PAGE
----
A place for family and friends to see what I'm up to. Visitors welcome here.

Hail Guest, we ask not what thou art.
If Friend, we greet thee, hand and heart.
If Stranger, such no longer be.
If Foe, our love will conquer thee.
-Old Welsh Door Verse

Tuesday, July 26, 2011

Quilt Project.

It involves stitches.

In 1990 I bought a terrific jacket pattern called "The Oregon Trail."  I thought it would make a wonderful Christmas jacket, so I also bought a lot of Christmas fabric for it.  Problem was, I was already wearing an XXL in jackets (was more comfortable in an XXXL if I could find one) and the pattern only went up to size XL.  So, I tucked it away where it has been languishing for 21 years.  It occurred to me this year that - having already lost 60 pounds (am wearing M/L clothing now) and with the potential to be down 90-100 pounds total by Christmas, I should make this jacket.

I started today.  The first step is to make a 44x18" piece of wonkystrip quilted fabric.  I finished this today as well as two other, slightly smaller pieces.  I'm using black duck for the body of the jacket and these strips are used for collar, pockets and embellishments here and there on the jacket.

So far I've made one serious - although correctable - mistake and have broken one needle.  Also turned out I had only one small spool of black thread in the house so had to quit earlier than I'd hoped.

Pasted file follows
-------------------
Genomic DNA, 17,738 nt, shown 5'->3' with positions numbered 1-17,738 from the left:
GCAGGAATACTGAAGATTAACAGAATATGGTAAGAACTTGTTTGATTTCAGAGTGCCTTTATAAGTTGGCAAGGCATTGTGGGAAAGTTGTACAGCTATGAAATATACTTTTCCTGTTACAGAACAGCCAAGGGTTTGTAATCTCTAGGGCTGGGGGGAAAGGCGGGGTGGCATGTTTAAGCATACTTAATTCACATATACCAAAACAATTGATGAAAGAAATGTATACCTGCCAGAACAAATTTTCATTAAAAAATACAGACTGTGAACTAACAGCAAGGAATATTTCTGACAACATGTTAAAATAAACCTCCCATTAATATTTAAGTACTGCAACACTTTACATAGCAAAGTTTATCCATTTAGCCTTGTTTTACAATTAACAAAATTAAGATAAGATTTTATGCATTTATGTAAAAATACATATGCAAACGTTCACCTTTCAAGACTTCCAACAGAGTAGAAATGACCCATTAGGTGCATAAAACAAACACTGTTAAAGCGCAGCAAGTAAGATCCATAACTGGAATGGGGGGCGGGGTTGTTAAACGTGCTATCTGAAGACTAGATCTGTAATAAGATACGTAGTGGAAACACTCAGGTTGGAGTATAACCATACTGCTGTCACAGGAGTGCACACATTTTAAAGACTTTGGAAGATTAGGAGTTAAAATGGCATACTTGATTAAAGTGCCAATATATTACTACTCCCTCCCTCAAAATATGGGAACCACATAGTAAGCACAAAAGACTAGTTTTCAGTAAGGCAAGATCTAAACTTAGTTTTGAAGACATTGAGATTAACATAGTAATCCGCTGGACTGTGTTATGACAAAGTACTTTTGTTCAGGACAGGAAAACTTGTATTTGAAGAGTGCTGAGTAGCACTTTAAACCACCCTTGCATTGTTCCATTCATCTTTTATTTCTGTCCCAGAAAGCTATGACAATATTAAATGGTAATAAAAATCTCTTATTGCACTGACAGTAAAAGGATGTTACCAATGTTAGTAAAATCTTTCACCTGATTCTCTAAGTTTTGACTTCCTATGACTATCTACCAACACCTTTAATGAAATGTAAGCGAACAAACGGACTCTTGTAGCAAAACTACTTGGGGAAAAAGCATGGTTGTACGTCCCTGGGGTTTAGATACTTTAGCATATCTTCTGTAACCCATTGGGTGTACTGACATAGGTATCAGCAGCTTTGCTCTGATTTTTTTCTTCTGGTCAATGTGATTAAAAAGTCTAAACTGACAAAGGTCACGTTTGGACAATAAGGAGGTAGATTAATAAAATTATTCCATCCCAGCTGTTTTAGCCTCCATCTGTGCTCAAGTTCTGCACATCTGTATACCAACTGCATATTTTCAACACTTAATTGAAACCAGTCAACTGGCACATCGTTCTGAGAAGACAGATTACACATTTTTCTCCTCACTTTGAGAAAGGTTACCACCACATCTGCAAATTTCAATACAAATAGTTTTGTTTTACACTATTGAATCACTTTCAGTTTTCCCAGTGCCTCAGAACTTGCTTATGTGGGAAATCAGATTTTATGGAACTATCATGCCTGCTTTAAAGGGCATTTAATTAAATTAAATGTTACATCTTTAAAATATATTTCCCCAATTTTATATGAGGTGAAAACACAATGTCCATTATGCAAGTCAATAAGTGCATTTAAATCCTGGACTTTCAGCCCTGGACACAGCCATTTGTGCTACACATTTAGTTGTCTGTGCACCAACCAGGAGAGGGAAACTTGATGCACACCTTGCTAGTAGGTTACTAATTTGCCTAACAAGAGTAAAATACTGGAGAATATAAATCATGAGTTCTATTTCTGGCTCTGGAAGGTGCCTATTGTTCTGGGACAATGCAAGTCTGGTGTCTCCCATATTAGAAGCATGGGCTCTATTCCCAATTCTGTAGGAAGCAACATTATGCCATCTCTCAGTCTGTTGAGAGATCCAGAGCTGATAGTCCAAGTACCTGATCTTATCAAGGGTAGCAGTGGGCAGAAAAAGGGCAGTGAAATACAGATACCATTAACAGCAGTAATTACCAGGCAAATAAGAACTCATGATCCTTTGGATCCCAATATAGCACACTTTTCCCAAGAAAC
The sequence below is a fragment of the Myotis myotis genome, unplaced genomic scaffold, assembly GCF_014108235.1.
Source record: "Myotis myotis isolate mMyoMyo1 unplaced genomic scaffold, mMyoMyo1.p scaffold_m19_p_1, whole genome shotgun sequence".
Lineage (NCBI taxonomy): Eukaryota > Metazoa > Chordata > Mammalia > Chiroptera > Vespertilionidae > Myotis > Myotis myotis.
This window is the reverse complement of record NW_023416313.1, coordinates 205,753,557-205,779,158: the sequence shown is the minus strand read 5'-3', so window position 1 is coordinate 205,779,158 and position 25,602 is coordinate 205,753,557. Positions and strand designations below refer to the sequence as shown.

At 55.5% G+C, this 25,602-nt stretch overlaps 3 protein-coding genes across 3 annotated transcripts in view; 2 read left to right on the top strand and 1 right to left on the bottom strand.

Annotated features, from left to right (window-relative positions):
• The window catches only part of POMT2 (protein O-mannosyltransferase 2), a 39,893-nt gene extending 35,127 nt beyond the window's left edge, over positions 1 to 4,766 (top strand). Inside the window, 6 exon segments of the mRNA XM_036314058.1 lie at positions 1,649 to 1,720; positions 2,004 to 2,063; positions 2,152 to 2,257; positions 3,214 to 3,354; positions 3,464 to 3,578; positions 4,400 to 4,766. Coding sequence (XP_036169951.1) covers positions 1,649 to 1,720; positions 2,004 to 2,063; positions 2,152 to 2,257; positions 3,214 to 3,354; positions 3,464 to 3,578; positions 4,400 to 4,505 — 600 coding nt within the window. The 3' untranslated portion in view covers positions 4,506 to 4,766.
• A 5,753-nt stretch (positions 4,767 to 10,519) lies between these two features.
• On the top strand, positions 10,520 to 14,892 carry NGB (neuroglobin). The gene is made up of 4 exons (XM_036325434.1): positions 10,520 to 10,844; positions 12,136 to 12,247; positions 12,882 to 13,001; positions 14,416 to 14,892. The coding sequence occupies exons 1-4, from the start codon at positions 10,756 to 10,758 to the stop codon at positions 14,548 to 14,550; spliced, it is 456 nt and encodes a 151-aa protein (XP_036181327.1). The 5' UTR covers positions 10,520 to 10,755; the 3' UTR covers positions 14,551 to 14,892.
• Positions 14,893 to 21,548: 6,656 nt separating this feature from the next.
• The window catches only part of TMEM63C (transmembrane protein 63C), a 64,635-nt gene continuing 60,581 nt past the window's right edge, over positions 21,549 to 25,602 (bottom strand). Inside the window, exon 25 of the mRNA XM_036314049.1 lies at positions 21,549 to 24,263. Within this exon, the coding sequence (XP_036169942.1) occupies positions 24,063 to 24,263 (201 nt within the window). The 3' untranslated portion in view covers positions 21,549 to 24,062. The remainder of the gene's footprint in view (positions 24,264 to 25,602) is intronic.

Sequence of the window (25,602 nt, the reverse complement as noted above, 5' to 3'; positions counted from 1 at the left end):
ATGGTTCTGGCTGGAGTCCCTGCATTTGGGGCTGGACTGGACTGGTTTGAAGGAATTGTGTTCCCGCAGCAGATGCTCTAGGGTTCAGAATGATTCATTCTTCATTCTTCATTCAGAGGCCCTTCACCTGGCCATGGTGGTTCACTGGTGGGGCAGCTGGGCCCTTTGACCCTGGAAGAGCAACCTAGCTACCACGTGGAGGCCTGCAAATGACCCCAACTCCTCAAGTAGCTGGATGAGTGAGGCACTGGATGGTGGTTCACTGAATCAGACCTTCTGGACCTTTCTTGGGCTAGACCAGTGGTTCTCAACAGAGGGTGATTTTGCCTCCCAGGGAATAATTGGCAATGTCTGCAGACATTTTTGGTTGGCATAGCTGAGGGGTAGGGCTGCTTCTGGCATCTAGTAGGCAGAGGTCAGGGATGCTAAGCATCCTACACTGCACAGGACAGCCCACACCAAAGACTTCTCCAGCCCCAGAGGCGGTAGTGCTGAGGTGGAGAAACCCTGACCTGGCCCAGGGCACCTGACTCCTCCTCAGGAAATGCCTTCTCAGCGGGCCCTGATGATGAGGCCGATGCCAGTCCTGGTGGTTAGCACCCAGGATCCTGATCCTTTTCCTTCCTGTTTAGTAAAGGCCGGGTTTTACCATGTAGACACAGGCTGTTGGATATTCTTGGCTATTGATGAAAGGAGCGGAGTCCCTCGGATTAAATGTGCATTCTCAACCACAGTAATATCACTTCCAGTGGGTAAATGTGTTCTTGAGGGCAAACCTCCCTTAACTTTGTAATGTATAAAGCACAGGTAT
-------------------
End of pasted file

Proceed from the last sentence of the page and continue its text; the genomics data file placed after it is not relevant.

For me, though, (The Frog Queen) this is "so far so good" status.

It feels good to be sewing again.  I'll be taking some cross-stitch with me to my mom's for the week that I'll stay with her after knee surgery, and bought supplies for her to teach me some fancy knitting.

Fiber, color, movement.  Awesome to be back in it.

(More time, please.)


from Joseph Campbell

It is by going down to the abyss that we recover the treasures of life.  Where you stumble, there lies your treasure.

Tuesday, July 19, 2011

It's Quiet Here.


I've started a couple of blog posts in the last few days, but don't manage to finish them; don't end up with anything worth sharing.  So this may be a ramble, just to catch myself up with where I've been.

I turned off the fan for a while the other morning, so I could enjoy the quiet while I did a post.  Then I postponed writing it because the keyboard sounds were interrupting the silence.

I crave silence. It's one of the appeals of the garden.  Rarely I'll take the ipod out and listen to music while I weed but normally I just enjoy the relative quiet, conversations with grumpy hummingbirds (who don't seem to understand that I'm the one who fills the feeders they are so determined to keep me from) and butterflies.